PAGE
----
The once clear table, showing their intimacy, changes to a dump with plants and newspapers. This is used to show the problems that has come into the once clear and delightful relationship, now cluttered with suspicions and doubt The sequence is powerfully ended with shot/reverse shot and another two-shot. The reverse shot, shows Kane and Emily, no longer seeing eye-to-eye, as they did before, but now spending silent moments reading separate newspapers, with Kane reading The Inquirer and Emily reading the rival, Chronicle.

This shows that the rivalry of the two publications have been transferred into the couple’s home. The camera tracking away from the table, reveals that’s its length have increased and the couple were now occupying opposite position thereby showing us the rift growing in their marriage. The scene is cold and darkly lit in comparison to the earlier scene which undoubtedly brighter and cheerful. Creative editing ensured that this sequence seamlessly packed in several years of Kane’s ill-fated marriage in just a few minutes.

The sequence clearly gives the audience a rundown of both happy and sad events in Charles Foster Kane’s marriage to Emily Norton by cleverly joining a variety spaces and a series of conversation from different days into a linear story of the couple’s marriage. The sequence also shows us how Charles Foster Kane’s dreams and desire are turned to nothing as soon as the achieves them, eventually trapping him in vast empty spaces as shown by his lonely last days in the ‘Xanadu’ 5. THE PICNIC SEQUENCE This film’s success is credited to Welles’ articulate use of film as a medium o communicate and explore Charles Foster Kane’s life by using creative and imaginative camera work and locations, aided by equally outstanding use of sound, editing and lighting to captivate the audience and invite them to be part of the protagonist’s journey. All these exceptional traits are evident in the picnic scene recounted late in Susan’s sequence when she was talking to Thompson, the reporter. The three minute, ten seconds sequence consists of just fewer than 25 shots, indicates the end of Charles Foster Kane and Emily Norton’s married life, just like the breakfast table scene I talked about earlier.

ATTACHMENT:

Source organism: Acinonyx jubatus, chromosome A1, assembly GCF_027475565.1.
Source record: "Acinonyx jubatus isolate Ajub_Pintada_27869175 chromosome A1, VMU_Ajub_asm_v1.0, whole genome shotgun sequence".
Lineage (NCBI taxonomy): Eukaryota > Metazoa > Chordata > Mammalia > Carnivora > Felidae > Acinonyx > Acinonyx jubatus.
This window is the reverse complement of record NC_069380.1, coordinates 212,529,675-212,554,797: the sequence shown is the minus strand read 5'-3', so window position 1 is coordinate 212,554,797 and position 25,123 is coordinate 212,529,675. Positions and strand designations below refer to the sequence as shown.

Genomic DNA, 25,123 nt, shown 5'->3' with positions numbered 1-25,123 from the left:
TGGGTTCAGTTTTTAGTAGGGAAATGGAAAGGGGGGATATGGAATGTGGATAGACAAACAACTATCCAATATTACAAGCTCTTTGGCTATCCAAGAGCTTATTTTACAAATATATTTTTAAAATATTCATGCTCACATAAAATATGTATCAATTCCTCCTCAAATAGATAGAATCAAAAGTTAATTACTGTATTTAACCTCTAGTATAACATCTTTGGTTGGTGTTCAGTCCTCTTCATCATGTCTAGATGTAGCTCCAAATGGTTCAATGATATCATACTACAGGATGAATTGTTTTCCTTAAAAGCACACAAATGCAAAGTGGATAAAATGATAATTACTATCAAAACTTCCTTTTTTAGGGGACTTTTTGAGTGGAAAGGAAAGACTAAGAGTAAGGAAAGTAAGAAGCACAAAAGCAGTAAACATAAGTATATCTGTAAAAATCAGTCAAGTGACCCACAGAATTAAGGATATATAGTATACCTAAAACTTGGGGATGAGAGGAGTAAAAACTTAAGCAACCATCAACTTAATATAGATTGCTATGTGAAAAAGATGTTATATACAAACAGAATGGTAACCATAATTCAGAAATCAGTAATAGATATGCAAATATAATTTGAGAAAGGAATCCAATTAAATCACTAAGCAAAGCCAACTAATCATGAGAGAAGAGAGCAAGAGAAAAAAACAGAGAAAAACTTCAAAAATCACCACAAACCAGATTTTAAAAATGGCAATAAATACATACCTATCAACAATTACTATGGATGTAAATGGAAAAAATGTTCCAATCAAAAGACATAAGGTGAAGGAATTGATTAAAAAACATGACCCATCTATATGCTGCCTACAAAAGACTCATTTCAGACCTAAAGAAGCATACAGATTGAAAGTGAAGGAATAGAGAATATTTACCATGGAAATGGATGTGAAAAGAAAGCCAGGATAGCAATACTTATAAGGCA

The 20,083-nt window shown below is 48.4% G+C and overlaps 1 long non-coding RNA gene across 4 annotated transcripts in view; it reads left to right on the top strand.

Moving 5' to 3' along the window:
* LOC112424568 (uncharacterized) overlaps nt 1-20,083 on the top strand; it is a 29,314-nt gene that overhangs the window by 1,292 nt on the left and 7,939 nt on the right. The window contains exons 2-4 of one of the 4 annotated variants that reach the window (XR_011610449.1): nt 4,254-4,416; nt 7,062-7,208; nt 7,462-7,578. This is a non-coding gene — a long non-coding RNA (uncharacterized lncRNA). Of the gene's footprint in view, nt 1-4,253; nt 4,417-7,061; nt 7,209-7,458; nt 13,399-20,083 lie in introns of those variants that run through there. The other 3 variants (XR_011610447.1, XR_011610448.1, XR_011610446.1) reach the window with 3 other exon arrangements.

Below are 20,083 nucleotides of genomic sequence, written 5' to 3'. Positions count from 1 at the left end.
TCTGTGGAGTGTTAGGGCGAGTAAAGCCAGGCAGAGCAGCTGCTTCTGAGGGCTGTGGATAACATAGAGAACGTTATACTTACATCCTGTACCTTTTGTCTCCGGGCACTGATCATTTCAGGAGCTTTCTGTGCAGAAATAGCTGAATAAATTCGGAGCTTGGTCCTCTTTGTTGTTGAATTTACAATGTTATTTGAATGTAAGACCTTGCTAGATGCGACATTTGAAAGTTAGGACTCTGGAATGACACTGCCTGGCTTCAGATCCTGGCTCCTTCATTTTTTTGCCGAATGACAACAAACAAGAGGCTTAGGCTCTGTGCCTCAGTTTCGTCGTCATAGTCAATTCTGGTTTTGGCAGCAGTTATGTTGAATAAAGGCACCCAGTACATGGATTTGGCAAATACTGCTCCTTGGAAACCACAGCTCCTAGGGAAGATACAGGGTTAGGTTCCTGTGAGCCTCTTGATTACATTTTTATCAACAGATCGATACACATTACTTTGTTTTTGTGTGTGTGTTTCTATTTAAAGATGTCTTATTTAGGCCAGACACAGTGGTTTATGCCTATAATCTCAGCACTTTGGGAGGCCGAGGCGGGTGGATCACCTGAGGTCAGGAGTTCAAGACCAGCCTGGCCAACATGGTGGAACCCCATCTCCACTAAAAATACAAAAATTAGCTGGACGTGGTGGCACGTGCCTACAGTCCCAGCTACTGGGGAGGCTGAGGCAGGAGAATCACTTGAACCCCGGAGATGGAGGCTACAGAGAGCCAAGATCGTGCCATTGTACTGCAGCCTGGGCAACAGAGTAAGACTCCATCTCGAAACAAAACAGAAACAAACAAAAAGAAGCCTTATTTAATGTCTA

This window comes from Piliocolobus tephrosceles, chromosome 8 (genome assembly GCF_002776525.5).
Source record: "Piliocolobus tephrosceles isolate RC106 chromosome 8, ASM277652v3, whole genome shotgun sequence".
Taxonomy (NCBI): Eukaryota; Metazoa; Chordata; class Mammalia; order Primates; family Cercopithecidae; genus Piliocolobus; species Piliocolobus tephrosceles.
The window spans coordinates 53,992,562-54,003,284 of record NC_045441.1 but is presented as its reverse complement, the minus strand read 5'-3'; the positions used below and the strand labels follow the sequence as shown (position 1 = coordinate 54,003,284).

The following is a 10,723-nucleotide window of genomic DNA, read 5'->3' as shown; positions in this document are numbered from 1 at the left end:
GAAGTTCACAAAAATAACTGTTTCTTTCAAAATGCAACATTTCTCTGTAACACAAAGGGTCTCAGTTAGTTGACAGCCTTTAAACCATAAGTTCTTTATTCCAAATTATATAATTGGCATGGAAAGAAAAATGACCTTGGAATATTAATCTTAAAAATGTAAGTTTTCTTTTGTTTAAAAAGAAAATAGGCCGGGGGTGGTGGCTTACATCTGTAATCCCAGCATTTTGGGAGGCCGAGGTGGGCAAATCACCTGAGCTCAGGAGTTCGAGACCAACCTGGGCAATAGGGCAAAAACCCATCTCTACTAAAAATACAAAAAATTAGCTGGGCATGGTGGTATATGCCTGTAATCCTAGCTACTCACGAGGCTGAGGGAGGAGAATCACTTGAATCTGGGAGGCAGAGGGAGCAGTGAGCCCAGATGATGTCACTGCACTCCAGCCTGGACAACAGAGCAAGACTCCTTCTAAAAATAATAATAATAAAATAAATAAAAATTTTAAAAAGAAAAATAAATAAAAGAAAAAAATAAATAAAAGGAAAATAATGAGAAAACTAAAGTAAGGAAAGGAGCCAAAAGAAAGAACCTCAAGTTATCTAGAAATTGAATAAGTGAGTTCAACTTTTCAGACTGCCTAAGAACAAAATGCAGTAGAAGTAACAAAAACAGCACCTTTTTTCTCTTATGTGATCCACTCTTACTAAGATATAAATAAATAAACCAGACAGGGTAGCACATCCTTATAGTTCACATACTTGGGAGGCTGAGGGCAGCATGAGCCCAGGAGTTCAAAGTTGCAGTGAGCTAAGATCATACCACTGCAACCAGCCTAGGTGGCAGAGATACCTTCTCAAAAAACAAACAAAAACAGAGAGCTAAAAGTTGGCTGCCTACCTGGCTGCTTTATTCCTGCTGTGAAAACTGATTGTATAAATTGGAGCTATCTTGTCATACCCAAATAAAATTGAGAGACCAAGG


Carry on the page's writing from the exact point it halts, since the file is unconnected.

The scene opens with a mid-shot of Susan, looking sad and dressed casually, sitting next to Kane in the back of the chauffeur-driven car. He was wearing glasses and a hat to show us the sunny weather conditions of on that day. Her disapproval of where they were going is depicted by their silence and the chilled blues music playing on the car radio. The music proved to be explaining Susan’s emotions at that precise time in the car with Kane, in addition to the physical distance between them in the back of the car.

The couple continuously argues in this sequence, with Susan claiming that Kane never gives her what she yearns for. Kane’s response is hidden behind the glasses and his silence shows the patience he takes with Susan. The scene that followed, joined by a dissolve, showed the afternoon bright sunlight, in deep focus, shedding a thick, dark shadows, falling right before a line of cars. The different sombre, monotonous, softer cast made the passing cars seems like a funeral convoy. The long blues music provided a long continuous flow, depicting the recurring problems in Charles and Emily’s marriage.

The introduction of the song ‘This Cant be Love, added a sad feel to the sequence, and with the somber, soft shadows of passing car, created a funeral-like moment as if this indicated the state of the marriage at that moment. The next shot depicted a singer performing the line ‘this can’t be love, because there is no true love’ from the song ‘This can’t be Love’ by Robert Farnon. The use of a black singer to perform this piece could be metaphorically depicting the darkness hovering above the couple’s marriage. This lyric could also be a reference to Kane’s search for that real love he enjoyed from his mother, which he is finding hard to find.

Mise-en-scene becomes useful in challenging audience attention to the deep-focus on the other areas of this frame. The presence of Raymond in the scene suggests that whatever is going on, right or wrong, is something to do with their life, the future of their home- the Xanadu and their marriage. It shows that despite where the goes, the Xanadu travels with them in various forms. In one shot, we are shown a Susan and Kane’s tent brightly lit with group of dull lit tents in the background. Their tent is miles away from the rest in appearance and proximity to the camera.